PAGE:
Research on populations of green sea turtles suggests that specific pollutants that accumulate in female turtles could be passed onto their young and may cause them to become feminized. This situation may compound issues for a species that already has fewer male hatchlings.
“Green sea turtles are listed as endangered on the IUCN Red List of Threatened Species, threatened with risk of extinction due to poaching, collisions with boats, habitat destruction, and accidental capture in fishing gear,” study author Dr Arthur Barraza, a researcher at the Australian Rivers Institute at Griffith University, said in a statement.
“But they also face another more insidious threat linked to climate change”, he added.
For years now, scientists have been aware that the number of male green sea turtles (Chelonia mydas) has been shrinking. This is because embryos developing in the egg have temperature-dependent sex determination, which means that a growing number of turtles are developing into females as temperatures continue to rise.
In fact, in the northern part of the Great Barrier Reef in Australia, hundreds of female turtles are born for every male born.
“Our research shows that the risk of extinction due to a lack of male green sea turtles may be compounded by contaminants that may also influence the sex ratio of developing green sea turtles, increasing the bias towards females,” Dr Barraza said.
Barraza and his team studied the effects pollution had on the development of these turtles at a long-term monitoring site on Heron Island, which is a small coral sand cay in the southern Great Barrier Reef. Each year, between 200 and 1,800 female green sea turtles come to visit the area to breed.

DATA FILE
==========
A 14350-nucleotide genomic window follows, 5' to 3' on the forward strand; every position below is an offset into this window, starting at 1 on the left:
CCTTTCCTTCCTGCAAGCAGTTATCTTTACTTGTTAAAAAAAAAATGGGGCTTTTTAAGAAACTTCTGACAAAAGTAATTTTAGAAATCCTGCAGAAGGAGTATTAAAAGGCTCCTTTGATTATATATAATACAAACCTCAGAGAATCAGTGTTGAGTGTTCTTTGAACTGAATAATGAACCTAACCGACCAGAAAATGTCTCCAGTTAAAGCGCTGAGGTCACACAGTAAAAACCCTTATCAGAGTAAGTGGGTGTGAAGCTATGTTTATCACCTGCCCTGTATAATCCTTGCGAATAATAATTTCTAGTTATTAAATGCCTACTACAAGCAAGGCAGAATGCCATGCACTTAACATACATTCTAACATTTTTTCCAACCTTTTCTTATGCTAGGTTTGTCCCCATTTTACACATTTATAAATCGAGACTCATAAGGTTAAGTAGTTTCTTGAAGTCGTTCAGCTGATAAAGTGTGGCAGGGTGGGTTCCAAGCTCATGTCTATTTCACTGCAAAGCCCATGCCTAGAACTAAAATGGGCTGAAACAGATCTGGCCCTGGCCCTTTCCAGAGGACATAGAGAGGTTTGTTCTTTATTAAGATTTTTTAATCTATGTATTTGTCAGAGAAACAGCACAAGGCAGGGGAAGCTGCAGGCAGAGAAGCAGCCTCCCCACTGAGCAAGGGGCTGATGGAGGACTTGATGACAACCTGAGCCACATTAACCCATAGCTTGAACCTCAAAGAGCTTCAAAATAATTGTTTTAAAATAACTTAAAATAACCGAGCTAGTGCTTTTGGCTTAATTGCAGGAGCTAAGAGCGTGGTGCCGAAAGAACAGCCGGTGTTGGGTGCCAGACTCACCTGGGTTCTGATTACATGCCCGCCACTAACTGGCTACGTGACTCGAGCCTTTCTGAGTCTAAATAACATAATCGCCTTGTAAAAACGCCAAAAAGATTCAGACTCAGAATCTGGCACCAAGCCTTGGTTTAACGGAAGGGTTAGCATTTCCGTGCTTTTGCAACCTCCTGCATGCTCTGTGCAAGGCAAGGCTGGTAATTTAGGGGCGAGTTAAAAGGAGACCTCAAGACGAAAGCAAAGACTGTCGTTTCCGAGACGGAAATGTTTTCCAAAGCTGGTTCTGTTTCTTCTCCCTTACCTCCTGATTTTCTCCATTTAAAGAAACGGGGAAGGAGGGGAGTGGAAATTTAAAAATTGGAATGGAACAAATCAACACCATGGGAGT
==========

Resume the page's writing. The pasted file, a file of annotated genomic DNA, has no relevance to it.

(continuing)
At the moment, the sex ratio of turtles at the Heron Island site is more balanced than it is further towards the equator. Here, there are two to three female hatchlings for every male.
In order to study this phenomenon, the team collected 17 clutches of eggs within two hours of them being laid. They then reburied them next to probes that measured the temperature inside the nest and at the beach surface at hourly intervals.
Once the hatchlings emerged, their sex was identified and levels of the 18 metals were recorded. In addition, the team recorded the levels of organic contaminants like polycyclic aromatic hydrocarbons (PAHs), polychlorinated biphenyls (PCBs), and polybrominated diphenyl ethers (PBDEs).
“These contaminants are all known or suspected to function as ‘xenoestrogens’ or molecules that bind to the receptors for female sex hormones,” senior author Dr Jason van de Merwe, a marine ecologist and ecotoxicologist at the Australian Rivers Institute, explained.
“Accumulation of these contaminants by female turtles happens at foraging sites. As eggs develop within her, they absorb the contaminants that she accumulated and sequester them in the liver of the embryos, where they can stay for years after hatching.”
Although the ratio of male to female hatchlings emerging from the nests ultimately varied, predominantly more of the latter were produced in those with greater levels of estrogenic trace elements, such as antimony and cadmium.
“From these results we concluded that these contaminants mimic the function of the hormone estrogen, and tend to redirect developmental pathways towards females,” Dr Barraza said.
“Determining which specific compounds can change the hatchling sex ratios is important for developing strategies to prevent pollutants from further feminizing sea turtle populations,” Dr van de Merwe concluded.
“Since most heavy metals come from human activity such as mining, runoff, and pollution from general urban waste, the best way forward is to used science-based long-term strategies to reduce the amount of pollutants going into our oceans.”
The study was conducted as part of the World Wildlife Fund for Nature – Australia’s Turtle Cooling Project.
The paper is published in the journal Frontiers in Marine Science